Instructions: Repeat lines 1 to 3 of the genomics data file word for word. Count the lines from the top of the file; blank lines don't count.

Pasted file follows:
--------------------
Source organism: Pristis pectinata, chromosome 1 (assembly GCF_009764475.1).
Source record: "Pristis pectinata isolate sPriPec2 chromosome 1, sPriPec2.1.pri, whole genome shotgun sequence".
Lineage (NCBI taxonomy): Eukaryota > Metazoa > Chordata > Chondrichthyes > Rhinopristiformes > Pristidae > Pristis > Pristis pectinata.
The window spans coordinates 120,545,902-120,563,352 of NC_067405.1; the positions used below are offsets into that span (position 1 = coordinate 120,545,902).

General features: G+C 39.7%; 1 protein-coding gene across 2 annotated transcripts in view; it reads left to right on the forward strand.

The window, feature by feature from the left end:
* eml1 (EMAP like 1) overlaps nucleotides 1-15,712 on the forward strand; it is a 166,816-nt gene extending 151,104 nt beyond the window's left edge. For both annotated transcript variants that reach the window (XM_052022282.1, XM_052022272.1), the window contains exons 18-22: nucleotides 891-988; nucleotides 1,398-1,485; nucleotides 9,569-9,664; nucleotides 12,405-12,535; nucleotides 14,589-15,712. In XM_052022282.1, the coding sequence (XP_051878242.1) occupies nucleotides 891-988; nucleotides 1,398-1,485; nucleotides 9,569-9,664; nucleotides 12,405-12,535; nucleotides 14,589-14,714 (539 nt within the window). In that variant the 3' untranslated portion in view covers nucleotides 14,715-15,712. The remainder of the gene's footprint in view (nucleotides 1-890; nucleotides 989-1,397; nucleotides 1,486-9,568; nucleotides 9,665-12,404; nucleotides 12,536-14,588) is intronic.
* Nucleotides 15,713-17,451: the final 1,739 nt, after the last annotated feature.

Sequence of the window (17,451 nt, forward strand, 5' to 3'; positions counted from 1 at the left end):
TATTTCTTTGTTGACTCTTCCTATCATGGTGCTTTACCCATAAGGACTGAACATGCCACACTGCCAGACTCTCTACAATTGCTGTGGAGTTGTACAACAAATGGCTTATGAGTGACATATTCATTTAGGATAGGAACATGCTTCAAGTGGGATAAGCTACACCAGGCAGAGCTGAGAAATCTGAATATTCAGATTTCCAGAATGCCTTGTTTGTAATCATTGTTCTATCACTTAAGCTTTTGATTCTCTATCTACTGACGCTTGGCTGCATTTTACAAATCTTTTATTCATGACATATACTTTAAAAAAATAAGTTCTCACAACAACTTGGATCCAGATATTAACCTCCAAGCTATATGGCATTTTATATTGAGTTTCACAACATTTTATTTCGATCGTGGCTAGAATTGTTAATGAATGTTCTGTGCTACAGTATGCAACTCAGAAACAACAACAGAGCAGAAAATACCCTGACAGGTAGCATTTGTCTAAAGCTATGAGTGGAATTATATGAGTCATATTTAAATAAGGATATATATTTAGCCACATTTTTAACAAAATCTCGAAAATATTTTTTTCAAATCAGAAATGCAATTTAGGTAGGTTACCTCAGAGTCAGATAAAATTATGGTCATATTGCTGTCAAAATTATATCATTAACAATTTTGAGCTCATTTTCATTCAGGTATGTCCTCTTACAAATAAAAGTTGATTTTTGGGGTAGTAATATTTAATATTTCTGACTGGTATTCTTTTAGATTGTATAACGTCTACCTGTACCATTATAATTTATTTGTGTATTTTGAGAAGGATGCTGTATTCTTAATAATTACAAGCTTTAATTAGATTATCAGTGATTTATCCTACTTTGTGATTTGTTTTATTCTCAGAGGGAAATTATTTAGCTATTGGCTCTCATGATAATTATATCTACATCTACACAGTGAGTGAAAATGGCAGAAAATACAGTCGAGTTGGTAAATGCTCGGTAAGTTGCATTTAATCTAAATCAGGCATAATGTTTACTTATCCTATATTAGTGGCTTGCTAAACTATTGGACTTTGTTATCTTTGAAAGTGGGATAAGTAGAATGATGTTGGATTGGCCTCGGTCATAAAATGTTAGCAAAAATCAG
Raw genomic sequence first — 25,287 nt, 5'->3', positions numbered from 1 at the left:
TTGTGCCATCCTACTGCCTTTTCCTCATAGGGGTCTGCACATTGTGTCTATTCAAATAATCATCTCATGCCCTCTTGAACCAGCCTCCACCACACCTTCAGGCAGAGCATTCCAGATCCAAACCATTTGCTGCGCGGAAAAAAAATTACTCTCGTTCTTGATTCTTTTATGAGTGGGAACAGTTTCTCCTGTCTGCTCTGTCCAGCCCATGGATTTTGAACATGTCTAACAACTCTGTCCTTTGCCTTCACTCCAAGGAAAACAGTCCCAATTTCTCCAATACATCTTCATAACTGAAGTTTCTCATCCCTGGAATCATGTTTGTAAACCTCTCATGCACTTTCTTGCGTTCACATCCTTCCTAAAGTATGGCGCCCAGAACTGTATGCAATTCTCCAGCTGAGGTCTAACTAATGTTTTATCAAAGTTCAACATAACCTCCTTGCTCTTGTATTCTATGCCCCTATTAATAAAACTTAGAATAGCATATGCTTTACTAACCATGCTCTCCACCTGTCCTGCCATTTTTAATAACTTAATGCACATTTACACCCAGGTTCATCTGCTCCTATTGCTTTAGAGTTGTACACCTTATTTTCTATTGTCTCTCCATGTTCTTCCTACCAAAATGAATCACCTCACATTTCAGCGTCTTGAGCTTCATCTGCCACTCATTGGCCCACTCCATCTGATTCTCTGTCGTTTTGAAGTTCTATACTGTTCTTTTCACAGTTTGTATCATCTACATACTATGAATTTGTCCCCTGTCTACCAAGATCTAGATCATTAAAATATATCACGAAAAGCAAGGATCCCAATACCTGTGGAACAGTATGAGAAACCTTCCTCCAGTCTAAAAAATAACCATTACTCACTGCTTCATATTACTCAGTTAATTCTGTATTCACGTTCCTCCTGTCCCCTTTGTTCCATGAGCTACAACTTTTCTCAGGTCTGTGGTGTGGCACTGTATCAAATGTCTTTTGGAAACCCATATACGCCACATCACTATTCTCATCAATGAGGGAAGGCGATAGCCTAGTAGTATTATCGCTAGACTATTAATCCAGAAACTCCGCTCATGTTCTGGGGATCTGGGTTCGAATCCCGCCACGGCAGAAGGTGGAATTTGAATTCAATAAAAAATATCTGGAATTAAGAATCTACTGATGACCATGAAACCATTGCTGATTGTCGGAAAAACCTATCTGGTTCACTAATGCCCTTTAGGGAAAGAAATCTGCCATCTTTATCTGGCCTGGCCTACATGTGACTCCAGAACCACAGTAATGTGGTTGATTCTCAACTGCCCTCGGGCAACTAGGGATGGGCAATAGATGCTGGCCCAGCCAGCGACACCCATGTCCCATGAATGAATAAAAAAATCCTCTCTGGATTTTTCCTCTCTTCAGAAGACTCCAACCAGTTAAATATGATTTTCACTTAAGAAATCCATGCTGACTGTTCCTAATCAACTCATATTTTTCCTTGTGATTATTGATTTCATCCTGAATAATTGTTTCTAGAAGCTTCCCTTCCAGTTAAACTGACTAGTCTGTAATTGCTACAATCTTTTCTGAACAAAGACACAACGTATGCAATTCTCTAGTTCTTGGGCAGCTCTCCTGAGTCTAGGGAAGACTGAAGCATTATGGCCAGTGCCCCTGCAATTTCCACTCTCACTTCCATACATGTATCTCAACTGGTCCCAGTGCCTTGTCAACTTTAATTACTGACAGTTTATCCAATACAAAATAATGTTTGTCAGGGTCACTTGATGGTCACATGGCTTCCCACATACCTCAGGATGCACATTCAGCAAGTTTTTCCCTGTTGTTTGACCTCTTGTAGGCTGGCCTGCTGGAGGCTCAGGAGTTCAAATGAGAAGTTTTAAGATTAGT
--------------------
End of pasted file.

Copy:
Source organism: Pristis pectinata, chromosome 1 (assembly GCF_009764475.1).
Source record: "Pristis pectinata isolate sPriPec2 chromosome 1, sPriPec2.1.pri, whole genome shotgun sequence".
Lineage (NCBI taxonomy): Eukaryota > Metazoa > Chordata > Chondrichthyes > Rhinopristiformes > Pristidae > Pristis > Pristis pectinata.